Dreamcast RPGs have always been slow to be released, and most RPGs I've played on the Dreamcast before Skies of Arcadia have always strayed away from the traditional RPG; usually too far. Hence, Overworks
developed Skies of Arcadia, a game where air is the way to travel, and also where there are moons, which supply energy to the different areas of the world, rather than a sun.
Spanning 2 discs, Skies of Arcadia starts off fairly slow, and the plot throws things at you that make you wonder what's happening. The pacing of the game was fairly slow, but eventually after some tedious parts, you will start to enjoy the plot and will stay up late to figure out what will happen next. Skies of Arcadia is essentially a stereotypical good vs. evil game. But as for comparisons to other games, imagine candy. Sugar is the bases of the candy, but what they coat around the sugar is what the candy is all about. Skies has plenty of coating on top of the sugar that you will never notice the RPG clichés that this RPG has.
Before getting further, explanation of the story is necessary for the people who haven't played this game already. The player starts off assuming the identity of Vyse, who is an intern pirate looking forward to owning his own ship one day. His childhood friend, Aika, is a hyperactive girl who lost her parents when she was young. Vyse wields
cutlasses, and Aika uses Boomerangs.
In the very beginning, you are traveling with your dad and his crew raiding a ship (bad ship). Running around, you find a girl kidnapped for some reason, but you decide that she's probably not with the group so you take her away after beating the bad guys. The girl is oddly dressed and named after a gasoline company, Fina. You rescue Fina, and before you know it, something is happening with the kidnappers and why they tried to kidnap Fina. Basically, they don't like you and you don't like them. The plot begins there.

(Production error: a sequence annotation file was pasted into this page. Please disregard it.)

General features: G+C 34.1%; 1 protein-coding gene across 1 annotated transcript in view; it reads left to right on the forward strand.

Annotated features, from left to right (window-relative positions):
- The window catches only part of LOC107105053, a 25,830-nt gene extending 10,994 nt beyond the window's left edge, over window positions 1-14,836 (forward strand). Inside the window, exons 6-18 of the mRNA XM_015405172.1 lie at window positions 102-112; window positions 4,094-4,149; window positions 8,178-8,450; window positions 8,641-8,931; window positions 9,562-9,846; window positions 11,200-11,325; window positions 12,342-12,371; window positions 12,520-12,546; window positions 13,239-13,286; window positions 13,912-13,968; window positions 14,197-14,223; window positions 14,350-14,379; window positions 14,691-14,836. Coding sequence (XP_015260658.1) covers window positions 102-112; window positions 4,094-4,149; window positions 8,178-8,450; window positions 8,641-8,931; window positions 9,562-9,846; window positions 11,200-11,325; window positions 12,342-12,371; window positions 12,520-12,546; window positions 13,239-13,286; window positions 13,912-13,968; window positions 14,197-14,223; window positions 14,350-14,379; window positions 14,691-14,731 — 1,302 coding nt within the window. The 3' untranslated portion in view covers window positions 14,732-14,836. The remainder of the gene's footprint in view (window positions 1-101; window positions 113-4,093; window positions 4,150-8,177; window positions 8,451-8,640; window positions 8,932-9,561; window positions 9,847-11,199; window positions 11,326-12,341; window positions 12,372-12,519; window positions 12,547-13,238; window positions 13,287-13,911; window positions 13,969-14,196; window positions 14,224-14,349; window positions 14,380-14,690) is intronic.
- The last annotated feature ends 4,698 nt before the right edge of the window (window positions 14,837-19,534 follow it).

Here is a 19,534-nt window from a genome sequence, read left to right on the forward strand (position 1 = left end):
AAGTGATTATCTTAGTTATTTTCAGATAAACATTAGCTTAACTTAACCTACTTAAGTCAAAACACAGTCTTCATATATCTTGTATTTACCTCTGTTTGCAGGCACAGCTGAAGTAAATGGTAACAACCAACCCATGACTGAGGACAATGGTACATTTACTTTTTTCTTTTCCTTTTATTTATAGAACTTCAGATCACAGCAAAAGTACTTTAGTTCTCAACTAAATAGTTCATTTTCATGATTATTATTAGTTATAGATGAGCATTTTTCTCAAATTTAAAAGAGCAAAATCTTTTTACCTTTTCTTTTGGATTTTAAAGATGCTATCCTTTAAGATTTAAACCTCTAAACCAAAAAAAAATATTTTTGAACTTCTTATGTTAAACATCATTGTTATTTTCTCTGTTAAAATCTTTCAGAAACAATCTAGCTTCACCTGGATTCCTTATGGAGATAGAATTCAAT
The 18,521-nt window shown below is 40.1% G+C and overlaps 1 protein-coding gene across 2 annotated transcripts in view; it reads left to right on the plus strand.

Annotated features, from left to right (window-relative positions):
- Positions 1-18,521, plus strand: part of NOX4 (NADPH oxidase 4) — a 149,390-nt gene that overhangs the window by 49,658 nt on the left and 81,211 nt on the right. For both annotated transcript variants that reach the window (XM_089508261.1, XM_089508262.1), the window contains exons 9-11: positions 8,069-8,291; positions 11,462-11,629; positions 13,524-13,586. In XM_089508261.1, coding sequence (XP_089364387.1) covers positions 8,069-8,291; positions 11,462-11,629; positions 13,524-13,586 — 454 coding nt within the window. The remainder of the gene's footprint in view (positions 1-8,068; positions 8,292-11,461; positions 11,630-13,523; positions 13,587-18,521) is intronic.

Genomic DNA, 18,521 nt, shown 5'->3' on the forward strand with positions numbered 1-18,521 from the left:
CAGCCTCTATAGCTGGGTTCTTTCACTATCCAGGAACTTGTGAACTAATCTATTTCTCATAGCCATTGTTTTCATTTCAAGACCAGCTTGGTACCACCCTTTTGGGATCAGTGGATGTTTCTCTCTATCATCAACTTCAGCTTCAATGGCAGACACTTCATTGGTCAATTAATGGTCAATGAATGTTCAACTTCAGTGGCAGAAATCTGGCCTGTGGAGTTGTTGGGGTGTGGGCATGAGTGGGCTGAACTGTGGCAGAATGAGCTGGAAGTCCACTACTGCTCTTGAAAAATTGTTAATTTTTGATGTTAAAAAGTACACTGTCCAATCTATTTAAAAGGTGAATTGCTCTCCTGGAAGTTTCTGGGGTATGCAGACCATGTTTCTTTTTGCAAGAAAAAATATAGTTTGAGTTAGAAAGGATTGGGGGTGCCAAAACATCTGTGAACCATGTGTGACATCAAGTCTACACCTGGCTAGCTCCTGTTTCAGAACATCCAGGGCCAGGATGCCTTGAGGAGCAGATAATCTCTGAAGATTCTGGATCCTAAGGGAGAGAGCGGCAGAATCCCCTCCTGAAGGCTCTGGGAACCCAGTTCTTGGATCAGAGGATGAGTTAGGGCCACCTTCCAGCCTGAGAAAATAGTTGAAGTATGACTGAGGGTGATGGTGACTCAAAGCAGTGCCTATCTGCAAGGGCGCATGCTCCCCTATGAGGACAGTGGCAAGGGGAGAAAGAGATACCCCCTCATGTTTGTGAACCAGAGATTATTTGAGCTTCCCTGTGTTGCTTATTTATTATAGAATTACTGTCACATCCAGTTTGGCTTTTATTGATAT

Most RPGs are somewhat boring to play through. Dialog with townspeople remains "I know nothing" throughout the game, and you never take time to talk to townspeople, as they are generally too boring to talk to. In
Skies of Arcadia, everybody lives in their own world, with their own worries. Of course, Overworks could've added some extra lines for more variety, but the dialog spoken to Vyse and co. is usually amusing and concise. The whole game presents a neat little package of spoken phrases, making this one of the best translated RPGs I have played in
awhile. Few grammatical mistakes are made, and the flow of every speech is well done.
Being somewhat a newbie to 3-D RPGs, I was amazed at how beautiful Overworks made the graphics. In your first dungeon (Shrine Island, which remains a mystery throughout the game), moss and stone-like textures are
presented, as well as clear floors that make you shudder at the thought of falling when you look down upon it. The textures only get better from there, although the overworld could've used some more graphical tweaks, like the clouds.
The polygonal structure of everything is also nothing short of amazing, even though Vyse and co. are rendered with low polygon counts. Facial expressions are used instead of vocal speech, and the expressions are shown nicely with good timing, although I always wished I could've seen different ones after awhile. Considering the graphical limits the Dreamcast has, this game is gorgeous.